Dorset sets $2.4 million budget for fiscal 2019
The budget represents planned expenditures of $2,418,634, with $1,980,172 of that sum to be raised in property taxes. The budget estimates a municipal tax rate of 28.35 cents per $100 in assessed property value — an increase of 0.45 cents per $100 in property value.
The board reaffirmed the previously approved budget by a 4-0 vote, as a few small corrections were noted and made during Tuesday's hearing. The board also approved the warning for Dorset's town meeting, which will be held March 5 at 7 p.m. at The Dorset School.
With a gathering of about 10 people inside the Town Hall meeting room thumbing through the seven-page handout detailing the spending plan, Town Manager Rob Gaiotti answered questions from the audience and the board.
A good part of the discussion centered on the number of voter appropriations on the budget and how they should be handled in the future.
In the past, Dorset allowed for non-profits to petition their way onto the warning for a three-year period, and then extended those year to year as long as the funding amounts sought did not change. But board member Tom Smith, pointing out that they make up a significant percentage of the budget, said he would suggest at town meeting that in the future, the town require appropriations in excess of $2,500 be petitioned yearly.
Most of the budget is level funded. Among significant changes are $95,000 for a town-wide property reappraisal —the first in Dorset in 14 years — and $25,000 for a summer trail building crew internship program for teenagers, through the Vermont Youth Conservation Corps.
Dorset last underwent a statistical reappraisal in 2006, and its last full reappraisal was in 2003. Gaiotti said the appraisal will be handled in house, rather than by hiring an outside firm, and that state funds collected and saved over the years for such an occasion will pay for it.
Gaiotti said the $25,000 is intended as seed money to help fund the trail building initiative.
"We're feeling strongly that we want to continue the partnership," he said. "We've budgeted seed money to pay for to about four weeks worth of trail work and hoping we can go out and use some of that to match grants and donations."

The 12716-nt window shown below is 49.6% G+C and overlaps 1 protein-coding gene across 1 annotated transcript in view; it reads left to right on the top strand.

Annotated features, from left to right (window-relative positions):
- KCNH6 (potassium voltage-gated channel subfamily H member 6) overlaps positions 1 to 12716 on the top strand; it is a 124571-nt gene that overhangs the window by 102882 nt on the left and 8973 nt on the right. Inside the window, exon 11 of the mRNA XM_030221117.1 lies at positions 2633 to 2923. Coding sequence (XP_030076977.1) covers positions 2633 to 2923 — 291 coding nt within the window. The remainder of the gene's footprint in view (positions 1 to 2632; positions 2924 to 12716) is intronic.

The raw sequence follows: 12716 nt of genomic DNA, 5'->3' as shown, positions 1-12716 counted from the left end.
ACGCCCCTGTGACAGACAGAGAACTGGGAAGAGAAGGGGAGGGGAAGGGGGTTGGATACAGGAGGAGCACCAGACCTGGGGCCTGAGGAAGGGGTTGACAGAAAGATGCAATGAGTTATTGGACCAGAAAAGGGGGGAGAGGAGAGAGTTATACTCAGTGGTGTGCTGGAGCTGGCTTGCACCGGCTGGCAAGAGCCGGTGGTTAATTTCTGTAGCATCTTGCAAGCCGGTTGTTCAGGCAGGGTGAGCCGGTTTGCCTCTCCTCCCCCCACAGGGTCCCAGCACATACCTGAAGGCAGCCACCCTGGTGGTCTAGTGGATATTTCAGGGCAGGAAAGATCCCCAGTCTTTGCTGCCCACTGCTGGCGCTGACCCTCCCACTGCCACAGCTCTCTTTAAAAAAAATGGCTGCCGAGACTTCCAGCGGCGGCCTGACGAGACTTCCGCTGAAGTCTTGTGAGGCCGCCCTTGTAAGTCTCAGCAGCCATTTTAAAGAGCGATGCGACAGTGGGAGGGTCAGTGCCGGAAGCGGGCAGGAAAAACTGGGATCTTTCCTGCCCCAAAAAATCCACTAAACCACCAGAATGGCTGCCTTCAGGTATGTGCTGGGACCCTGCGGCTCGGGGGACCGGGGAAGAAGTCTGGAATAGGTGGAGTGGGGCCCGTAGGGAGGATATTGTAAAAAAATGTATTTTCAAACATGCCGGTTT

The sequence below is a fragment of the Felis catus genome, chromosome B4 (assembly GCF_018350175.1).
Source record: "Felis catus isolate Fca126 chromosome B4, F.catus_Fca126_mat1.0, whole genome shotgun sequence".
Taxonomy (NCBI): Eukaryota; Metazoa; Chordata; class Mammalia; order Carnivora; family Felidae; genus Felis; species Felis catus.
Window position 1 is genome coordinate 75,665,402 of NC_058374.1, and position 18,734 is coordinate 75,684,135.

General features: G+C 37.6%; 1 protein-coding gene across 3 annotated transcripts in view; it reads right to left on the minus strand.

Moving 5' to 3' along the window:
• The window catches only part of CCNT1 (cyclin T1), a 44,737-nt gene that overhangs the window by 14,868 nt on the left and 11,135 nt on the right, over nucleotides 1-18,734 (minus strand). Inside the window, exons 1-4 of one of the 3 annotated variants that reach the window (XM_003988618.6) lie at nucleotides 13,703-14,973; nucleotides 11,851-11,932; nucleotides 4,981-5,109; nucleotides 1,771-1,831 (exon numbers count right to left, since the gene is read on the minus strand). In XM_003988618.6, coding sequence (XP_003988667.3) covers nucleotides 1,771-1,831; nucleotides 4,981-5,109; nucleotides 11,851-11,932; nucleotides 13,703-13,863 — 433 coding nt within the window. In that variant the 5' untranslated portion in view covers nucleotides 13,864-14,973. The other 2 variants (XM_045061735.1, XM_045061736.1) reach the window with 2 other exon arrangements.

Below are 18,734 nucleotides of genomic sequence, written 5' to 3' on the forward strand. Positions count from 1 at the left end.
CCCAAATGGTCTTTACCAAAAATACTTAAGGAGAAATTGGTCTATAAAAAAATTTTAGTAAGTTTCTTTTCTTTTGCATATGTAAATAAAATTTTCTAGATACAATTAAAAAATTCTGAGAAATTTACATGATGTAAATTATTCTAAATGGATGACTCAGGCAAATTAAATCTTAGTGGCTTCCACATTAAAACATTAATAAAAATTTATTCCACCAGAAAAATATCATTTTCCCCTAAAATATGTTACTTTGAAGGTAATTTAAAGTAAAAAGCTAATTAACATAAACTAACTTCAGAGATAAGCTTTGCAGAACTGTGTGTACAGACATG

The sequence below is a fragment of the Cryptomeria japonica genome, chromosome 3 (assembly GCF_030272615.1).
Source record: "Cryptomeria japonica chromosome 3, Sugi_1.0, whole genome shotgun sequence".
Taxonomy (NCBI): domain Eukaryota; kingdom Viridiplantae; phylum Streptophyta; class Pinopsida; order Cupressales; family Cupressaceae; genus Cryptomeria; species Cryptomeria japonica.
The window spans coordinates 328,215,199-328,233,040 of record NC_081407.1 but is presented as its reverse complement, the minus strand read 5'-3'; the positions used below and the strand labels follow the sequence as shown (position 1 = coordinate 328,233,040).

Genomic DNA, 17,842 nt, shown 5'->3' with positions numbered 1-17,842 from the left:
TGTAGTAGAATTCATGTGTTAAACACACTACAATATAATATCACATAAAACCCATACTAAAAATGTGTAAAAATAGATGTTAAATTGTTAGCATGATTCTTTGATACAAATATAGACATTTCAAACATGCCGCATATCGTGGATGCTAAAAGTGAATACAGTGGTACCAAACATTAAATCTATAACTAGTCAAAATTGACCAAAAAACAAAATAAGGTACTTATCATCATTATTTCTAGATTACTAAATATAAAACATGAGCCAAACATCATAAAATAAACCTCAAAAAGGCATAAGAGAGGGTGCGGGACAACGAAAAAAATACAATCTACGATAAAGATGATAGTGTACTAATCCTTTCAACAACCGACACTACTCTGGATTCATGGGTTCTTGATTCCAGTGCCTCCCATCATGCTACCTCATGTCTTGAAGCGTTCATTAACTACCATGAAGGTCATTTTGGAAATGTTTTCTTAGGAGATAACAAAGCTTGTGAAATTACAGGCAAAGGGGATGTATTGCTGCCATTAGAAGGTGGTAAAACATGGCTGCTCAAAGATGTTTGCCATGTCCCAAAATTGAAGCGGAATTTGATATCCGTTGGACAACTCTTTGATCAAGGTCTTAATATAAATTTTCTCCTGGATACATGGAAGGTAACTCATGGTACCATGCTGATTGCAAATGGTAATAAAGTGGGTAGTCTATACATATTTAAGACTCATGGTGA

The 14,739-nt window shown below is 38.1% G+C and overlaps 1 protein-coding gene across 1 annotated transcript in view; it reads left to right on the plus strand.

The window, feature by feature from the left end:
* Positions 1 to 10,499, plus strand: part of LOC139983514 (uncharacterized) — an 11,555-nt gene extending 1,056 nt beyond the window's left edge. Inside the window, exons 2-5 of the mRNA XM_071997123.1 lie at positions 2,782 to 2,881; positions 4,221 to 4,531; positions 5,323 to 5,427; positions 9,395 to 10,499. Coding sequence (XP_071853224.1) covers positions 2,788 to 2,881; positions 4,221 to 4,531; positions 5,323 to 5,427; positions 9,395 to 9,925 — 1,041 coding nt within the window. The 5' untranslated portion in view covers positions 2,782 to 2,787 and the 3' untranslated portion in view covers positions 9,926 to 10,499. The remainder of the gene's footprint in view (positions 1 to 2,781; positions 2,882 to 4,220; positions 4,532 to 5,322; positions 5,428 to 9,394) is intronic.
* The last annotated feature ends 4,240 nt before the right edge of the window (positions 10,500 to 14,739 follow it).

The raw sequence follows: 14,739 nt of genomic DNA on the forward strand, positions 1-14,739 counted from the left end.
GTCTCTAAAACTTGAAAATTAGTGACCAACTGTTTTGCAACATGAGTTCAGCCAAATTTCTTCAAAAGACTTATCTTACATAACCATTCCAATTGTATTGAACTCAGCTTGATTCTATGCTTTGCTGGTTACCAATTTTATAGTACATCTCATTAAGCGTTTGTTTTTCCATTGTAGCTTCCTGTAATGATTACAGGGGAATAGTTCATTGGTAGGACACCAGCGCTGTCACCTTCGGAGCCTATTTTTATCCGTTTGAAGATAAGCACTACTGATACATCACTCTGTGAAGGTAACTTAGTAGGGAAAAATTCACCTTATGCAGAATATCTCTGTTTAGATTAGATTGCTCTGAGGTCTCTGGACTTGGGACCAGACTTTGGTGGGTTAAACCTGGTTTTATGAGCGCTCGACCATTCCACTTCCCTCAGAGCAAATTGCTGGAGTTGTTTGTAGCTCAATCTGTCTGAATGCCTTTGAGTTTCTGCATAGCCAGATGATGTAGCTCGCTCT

Dorset resident Alan Sullivan asked about a $75,000 line item for a facilities fee paid to the school district, and whether that was expected to change once the merged Taconic & Green district takes over for the town district on July 1.
Gaiotti explained that it's expected the merged district will charge by the hour, and that a bill of $15,000 is expected. The town is hoping that the leftover money from that line item can be used to improve the condition of the playing field behind the school.
"Parents groups and coaches at the school have been talking about the possibility of doing something with that field," Gaiotti said Wednesday. "We're seeing this as opportunity to do that in last year of this particular line item. We're hoping to reinvest into the field."
Elsewhere in the budget, the public works equipment fund is seeking an increase of $10,000, to $155,000, for the expected replacement of a truck this year, and town's assessment to the Northshire Rescue Squad, formerly known as the Manchester Rescue Squad, has risen by $5,882, to $44,382.
Town employees will receive 3 percent raises, as previously approved by the Select Board. Gaiotti and administrative assistant Nancy Aversano are also receiving an additional 3 percent increase in return for taking on bookkeeping and management responsibilities for the Dorset Fire District water project.
The town meeting warning article approved by the board includes 22 articles, 16 of which are voter appropriations for non-profit agencies. The budget and the election of town officers will be conducted by Australian ballot on Tuesday, March 6, with voting at The Dorset School.
Three of the town's five Select Board positions are up for election this year, including the three-year term held by board chair Henry Chandler and one-year terms held by vice chair Megan Thorn and Liz Ruffa.
Also on the warning is a non-binding resolution urging the state to more fully commit to its goal of 90 percent renewable energy by 2050.
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